This website is a database of human mitochondrial genomes, describing different sequences, polymorphisms, and more. There are links to other databases, as well:

read a book

For more in depth knowledge about mitochondrial DNA and aging, read Dr. Wallace’s e-Book, Mitochondrial DNA in Aging and Disease, available on the Internet.

The Children’s Mitochondrial Disease Network (UK)

A non-profit help group. The site contains information and news.

United Mitochondrial Disease Foundation

The organization provides support and information to people afflicted with mitochondrial diseases.


Teaching Resources from the Northwest Association for Biomedical Research (NWABR)

The Northwest Association for Biomedical Research (NWABR) strengthens public trust in research through education and dialogue. Its diverse membership spans academic, industry, non-profit research institutes, health care, and voluntary health organizations. Through membership and extensive education programs, it fosters a shared commitment to the ethical conduct of research and ensures the vitality of the life sciences community.

Advanced Bioinformatics: Genetic Research
This curriculum unit explores how bioinformatics is used to perform genetic research. Students examine DNA sequences from different animal species, investigate the relationship between protein structure and function, and explore evolutionary relationships among eukaryotic organisms. Throughout the unit, students are presented with a number of career options in which the tools of bioinformatics are developed or used.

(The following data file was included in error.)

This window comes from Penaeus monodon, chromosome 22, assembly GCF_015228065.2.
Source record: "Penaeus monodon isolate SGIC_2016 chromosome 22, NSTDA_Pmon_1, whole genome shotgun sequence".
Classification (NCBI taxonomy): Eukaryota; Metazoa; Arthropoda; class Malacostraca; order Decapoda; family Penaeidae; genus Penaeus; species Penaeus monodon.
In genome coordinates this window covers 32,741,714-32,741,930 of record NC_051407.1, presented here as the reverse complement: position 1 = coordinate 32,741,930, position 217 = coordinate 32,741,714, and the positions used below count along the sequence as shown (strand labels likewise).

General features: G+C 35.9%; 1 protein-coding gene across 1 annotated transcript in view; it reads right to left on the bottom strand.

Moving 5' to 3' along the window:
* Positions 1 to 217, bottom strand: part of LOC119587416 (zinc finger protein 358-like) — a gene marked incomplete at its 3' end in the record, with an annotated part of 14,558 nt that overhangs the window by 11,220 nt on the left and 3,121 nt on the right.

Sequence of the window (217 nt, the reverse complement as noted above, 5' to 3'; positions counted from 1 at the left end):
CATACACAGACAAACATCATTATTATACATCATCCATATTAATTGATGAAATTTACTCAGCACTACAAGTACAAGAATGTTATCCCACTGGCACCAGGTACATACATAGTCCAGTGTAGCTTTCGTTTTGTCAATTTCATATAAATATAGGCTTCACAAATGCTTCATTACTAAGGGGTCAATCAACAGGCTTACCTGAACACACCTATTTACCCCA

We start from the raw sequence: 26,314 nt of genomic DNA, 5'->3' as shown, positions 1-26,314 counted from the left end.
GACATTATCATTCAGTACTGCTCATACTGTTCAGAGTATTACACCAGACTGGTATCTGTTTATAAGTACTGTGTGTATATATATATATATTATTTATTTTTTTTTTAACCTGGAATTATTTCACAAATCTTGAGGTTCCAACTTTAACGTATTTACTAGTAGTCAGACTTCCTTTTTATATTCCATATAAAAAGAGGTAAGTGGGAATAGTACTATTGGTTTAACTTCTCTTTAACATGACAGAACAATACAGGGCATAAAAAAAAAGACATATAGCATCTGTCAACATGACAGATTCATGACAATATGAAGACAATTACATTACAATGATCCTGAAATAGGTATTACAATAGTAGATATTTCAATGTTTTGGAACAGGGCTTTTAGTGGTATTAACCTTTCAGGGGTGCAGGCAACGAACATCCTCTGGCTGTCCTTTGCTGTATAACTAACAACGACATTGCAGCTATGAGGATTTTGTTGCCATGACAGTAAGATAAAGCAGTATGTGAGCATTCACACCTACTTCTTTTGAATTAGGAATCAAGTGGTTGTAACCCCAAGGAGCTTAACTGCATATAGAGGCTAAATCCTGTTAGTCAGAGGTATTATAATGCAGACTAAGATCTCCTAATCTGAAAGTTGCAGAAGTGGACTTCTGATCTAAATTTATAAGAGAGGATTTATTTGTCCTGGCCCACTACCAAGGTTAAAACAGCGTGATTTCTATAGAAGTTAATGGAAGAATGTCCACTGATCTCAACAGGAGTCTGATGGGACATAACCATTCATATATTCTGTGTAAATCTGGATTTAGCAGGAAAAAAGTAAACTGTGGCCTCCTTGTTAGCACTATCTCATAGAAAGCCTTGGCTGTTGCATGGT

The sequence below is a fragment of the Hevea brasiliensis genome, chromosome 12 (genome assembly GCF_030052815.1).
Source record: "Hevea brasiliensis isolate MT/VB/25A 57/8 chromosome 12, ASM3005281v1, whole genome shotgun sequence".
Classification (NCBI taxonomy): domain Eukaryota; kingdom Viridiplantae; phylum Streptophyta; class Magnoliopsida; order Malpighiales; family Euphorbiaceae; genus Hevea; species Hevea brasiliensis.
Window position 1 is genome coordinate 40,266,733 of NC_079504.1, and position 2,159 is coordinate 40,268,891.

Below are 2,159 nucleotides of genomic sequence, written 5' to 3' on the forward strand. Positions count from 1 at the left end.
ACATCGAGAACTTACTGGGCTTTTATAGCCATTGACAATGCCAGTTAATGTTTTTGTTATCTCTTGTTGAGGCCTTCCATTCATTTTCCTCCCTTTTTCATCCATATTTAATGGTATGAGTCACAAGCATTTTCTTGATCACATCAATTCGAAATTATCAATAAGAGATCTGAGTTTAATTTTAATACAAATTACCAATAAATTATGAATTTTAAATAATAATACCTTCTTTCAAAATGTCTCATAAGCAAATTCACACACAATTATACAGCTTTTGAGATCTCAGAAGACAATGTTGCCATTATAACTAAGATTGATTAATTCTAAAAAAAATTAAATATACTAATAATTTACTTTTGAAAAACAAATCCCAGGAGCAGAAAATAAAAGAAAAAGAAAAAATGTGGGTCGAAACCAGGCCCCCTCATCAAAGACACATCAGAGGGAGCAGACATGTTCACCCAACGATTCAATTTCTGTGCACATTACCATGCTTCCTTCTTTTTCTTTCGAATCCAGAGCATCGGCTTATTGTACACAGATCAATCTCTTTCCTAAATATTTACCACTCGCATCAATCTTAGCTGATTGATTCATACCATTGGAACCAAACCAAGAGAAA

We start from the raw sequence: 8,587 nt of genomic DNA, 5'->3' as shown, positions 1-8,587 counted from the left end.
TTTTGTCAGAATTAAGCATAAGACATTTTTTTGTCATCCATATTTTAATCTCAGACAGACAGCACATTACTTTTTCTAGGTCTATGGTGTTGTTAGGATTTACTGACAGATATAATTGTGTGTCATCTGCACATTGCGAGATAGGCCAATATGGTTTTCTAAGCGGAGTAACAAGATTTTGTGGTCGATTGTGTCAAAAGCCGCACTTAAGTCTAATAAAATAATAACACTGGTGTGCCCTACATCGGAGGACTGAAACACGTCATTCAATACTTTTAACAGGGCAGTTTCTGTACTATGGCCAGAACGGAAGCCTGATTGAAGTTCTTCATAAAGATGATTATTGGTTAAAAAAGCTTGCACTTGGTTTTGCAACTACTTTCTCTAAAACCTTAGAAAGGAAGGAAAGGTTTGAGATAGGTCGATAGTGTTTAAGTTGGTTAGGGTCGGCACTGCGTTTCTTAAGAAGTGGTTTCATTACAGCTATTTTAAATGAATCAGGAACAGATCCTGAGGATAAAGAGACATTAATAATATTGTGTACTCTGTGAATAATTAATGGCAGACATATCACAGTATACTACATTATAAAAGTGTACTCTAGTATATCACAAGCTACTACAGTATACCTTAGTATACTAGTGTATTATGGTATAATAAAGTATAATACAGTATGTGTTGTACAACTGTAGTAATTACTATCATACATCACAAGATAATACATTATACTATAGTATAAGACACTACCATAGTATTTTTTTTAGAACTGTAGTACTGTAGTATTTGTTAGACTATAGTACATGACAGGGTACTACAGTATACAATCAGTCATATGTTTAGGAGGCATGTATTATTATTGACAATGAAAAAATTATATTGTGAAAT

Animals in Research
Through this curriculum, students are introduced to the complex topic of Animal Research using structured discussion, stakeholder activities, case studies, and the ethical frameworks used by those in support of, and in opposition to, this work. One of the goals of the curriculum is for students to support their own position on this issue through well-reasoned, fact-driven justifications in a classroom atmosphere of respectful dialogue.
For the Greater Good
The “For the Greater Good” series is composed of five featured articles. Each article portrays one author’s personal stories of people and animals whose lives have been improved or saved by medical breakthroughs made possible by animal research. The Curriculum Guide includes a 5-lesson unit outlining the use of models in both science and ethics, and provides resources for exploring the use of animals in research. lesson

The lesson “mtDNA: So What Did You Inherit from Mom?” has been written by a science educator to specifically accompany the article, Mitochondrial DNA Clarifies Human Evolution by Max Ingman.

Last Flight of Bomber 31

The objective is to identify which members of a family share the same mitochondrial DNA (mtDNA).

Positively Aging